Monday, 10 December 2012

"WHAT IS LEFT WHEN THE PASSION HAS GONE"


I probably wouldn’t have watched that film if it hadn’t been the 2nd class students’ suggestion for the Teachers’ Day. And I need to say I would have been poorer of some warm-hearted feelings and discerning thoughts – so let me thank you, my 18-year-olds, for ‘Captain Corelli’s Mandolin’!

We could say it’s another tale of love and war, based on the award-winning book by Louis de Bernières, but as simple as it sounds, the story is truly unconventional. Situated on a small Greek island called Cephallonia, begins with depiction of everyday life of dr. Iannis, respected though unofficial doctor of medicine. He lives with his only daughter Pelagia, beloved and educated by him, preparing to be his work-successor. When Pelagia (authentic role of Penelope Cruz) falls in love with a local fisherman Mandras, her father warns it’s only lust but anyway accepts her choice. The young couple engages and that’s the moment when the Second World War breaks out. Mandras decides to go fighting despite his fiancée’s will and disappears for a long time, never answering Pelagia’s numerous letters. When he finally comes back he confesses his illiteracy and behaves wildly. The woman tries her best but she cannot respect him anymore.

In the meantime Cephallonia is being occupied by quite unordinary conscript soldiers – the Italian Acqui Division entirely consisting of opera singers and musicians. They’re not interested in warfare at all, instead fond of wine, good food and willing women. They wholly fullfil stereotype of Apennine Peninsula’s inhabitants and the biggest ‘Italiano vero’ of them all is their captain Antonio Corelli. Nicholas Cage is not my favourite actor but I cannot imagine anyone else playing this character. He is so brisk & vigorous and has so stunning accent! Yes, he's got Italian background, Aunt Wiki just showed me he’s Francis Ford Coppola’s nephew...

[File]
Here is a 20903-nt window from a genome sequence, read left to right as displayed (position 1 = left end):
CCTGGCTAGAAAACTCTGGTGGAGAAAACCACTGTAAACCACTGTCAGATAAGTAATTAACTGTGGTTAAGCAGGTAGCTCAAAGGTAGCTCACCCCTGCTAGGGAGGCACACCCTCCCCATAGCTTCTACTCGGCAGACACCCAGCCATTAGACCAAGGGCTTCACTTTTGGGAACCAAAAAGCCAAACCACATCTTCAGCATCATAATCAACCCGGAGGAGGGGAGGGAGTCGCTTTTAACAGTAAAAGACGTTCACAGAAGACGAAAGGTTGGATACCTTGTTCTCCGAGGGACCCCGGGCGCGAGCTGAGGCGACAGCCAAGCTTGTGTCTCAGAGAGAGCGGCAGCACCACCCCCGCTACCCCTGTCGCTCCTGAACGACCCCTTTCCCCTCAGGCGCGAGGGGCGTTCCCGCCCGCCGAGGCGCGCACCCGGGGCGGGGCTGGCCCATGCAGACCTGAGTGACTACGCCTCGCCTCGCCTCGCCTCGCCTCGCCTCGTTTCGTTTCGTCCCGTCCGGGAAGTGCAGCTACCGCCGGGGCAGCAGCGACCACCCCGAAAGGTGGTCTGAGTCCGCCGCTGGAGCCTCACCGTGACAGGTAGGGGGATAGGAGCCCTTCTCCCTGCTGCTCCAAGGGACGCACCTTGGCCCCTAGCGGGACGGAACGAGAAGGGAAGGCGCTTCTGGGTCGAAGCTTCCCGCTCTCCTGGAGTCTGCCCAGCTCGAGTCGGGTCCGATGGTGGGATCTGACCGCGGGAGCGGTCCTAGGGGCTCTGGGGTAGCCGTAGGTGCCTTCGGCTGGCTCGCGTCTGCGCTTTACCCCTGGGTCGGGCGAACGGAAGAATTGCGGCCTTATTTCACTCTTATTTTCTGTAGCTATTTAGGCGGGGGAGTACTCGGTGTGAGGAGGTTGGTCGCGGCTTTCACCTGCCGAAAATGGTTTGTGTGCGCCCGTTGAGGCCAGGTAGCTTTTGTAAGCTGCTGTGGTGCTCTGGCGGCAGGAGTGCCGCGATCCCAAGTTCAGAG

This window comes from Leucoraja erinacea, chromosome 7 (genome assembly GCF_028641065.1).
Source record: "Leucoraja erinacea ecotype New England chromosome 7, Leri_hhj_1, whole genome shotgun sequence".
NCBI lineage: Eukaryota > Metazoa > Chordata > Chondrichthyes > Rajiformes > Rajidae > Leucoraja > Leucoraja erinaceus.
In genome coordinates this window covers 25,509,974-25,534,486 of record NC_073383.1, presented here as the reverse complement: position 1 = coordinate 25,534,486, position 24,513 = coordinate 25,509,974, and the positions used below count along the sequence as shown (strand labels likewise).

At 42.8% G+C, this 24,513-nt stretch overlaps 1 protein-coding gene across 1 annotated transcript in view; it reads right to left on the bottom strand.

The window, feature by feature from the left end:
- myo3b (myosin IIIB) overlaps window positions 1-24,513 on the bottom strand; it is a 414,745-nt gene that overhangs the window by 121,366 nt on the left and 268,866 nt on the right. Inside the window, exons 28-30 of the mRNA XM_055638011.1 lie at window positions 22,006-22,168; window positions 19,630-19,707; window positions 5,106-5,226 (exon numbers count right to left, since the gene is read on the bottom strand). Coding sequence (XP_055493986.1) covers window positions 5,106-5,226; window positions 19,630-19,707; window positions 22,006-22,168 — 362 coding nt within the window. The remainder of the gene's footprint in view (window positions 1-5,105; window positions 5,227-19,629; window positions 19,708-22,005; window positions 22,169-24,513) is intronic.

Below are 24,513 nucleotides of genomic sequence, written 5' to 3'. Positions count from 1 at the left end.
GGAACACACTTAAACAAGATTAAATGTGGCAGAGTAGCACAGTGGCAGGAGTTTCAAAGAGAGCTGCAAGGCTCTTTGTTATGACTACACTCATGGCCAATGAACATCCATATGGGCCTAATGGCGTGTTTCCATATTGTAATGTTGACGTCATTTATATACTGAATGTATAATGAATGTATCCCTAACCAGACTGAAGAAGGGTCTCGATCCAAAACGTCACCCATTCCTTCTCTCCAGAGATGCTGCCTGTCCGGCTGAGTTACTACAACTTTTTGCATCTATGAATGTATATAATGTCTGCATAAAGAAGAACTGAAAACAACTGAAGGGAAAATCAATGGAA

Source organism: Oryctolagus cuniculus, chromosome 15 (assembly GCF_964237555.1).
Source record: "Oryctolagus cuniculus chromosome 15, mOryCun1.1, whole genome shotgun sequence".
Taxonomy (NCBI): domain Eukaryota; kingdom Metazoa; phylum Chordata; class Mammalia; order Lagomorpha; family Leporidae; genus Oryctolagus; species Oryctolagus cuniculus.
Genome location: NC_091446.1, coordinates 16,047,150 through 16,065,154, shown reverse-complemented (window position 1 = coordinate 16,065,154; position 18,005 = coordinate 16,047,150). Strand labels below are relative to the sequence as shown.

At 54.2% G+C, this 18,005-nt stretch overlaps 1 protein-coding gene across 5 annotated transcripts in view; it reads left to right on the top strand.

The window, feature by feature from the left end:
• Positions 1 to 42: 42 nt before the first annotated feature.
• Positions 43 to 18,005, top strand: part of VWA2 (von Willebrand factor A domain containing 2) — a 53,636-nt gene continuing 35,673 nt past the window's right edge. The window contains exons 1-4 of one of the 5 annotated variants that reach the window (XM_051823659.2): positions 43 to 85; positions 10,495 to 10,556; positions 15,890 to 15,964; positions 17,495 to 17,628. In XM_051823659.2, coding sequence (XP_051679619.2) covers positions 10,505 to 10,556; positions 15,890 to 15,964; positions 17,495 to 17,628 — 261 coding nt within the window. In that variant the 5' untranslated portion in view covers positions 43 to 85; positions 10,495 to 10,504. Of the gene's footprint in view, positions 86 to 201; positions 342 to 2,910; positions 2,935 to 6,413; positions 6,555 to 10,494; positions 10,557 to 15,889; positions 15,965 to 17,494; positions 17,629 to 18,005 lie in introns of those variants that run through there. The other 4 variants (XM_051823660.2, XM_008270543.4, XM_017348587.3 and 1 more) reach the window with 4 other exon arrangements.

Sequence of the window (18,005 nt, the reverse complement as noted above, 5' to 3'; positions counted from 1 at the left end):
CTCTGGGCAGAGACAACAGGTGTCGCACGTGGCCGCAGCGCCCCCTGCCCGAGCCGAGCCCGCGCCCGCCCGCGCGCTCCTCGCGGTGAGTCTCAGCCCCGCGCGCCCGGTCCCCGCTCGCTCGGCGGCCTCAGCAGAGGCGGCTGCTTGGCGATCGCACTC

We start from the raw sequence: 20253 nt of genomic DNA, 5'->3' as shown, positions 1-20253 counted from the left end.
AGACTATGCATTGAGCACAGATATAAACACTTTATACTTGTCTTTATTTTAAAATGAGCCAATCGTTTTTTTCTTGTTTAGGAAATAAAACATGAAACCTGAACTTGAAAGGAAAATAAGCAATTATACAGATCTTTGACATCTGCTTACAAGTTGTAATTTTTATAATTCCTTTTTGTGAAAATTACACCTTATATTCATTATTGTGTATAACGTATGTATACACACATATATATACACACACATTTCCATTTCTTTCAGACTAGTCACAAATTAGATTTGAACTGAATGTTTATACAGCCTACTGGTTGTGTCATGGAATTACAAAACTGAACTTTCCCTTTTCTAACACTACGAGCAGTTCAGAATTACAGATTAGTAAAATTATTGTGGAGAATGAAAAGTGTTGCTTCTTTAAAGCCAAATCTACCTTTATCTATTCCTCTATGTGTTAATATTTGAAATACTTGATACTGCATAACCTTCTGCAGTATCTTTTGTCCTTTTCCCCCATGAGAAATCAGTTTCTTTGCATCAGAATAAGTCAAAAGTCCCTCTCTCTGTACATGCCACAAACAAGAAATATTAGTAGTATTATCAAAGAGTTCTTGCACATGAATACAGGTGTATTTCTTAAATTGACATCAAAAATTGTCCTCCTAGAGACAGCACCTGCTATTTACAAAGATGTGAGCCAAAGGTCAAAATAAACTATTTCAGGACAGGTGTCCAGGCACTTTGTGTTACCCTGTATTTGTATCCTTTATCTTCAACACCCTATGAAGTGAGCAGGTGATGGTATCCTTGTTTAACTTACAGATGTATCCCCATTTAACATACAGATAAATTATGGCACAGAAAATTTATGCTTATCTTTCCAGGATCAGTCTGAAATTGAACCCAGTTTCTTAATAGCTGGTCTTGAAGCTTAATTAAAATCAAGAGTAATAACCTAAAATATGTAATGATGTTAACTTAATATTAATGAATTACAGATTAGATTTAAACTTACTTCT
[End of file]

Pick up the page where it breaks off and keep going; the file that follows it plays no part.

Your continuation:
OK – you could comment – we already know where it leads to – Pelagia and Antonio fall for each other, war ends, they live happily ever after... Well, not that quick! There are other protagonists in this movie too! Firstly, the historical links between two great ancient civilisations, Grecian and Roman. Even when Italian soldiers are allies of Nazis they tend to get on better with their Greek enemies than Aryan friends. Music, dance and plain lifejoy unite them so much that in September 1943 it becomes rather easy for whole division to refuse to surrender and fight the Germans for nine days before running out of ammunition. I had no idea that almost 10 000 of Italian soldiers died there – either in the combat or after it, massacred and drowned in the sea by former fascist partners... Secondly, there are also amazing shots of nature, beautiful, spectacular as well as powerful...

The writer himself descibed his novel to be about "what happens to the little people when megalomaniacs get busy." To me these ‘little people’ grow bigger and bigger as they prove devotion, sacrifice, self-restraint... And no, I’m not going to reveal the story ending here! Curious? Find it out for yourself! I wish you a nice watch:).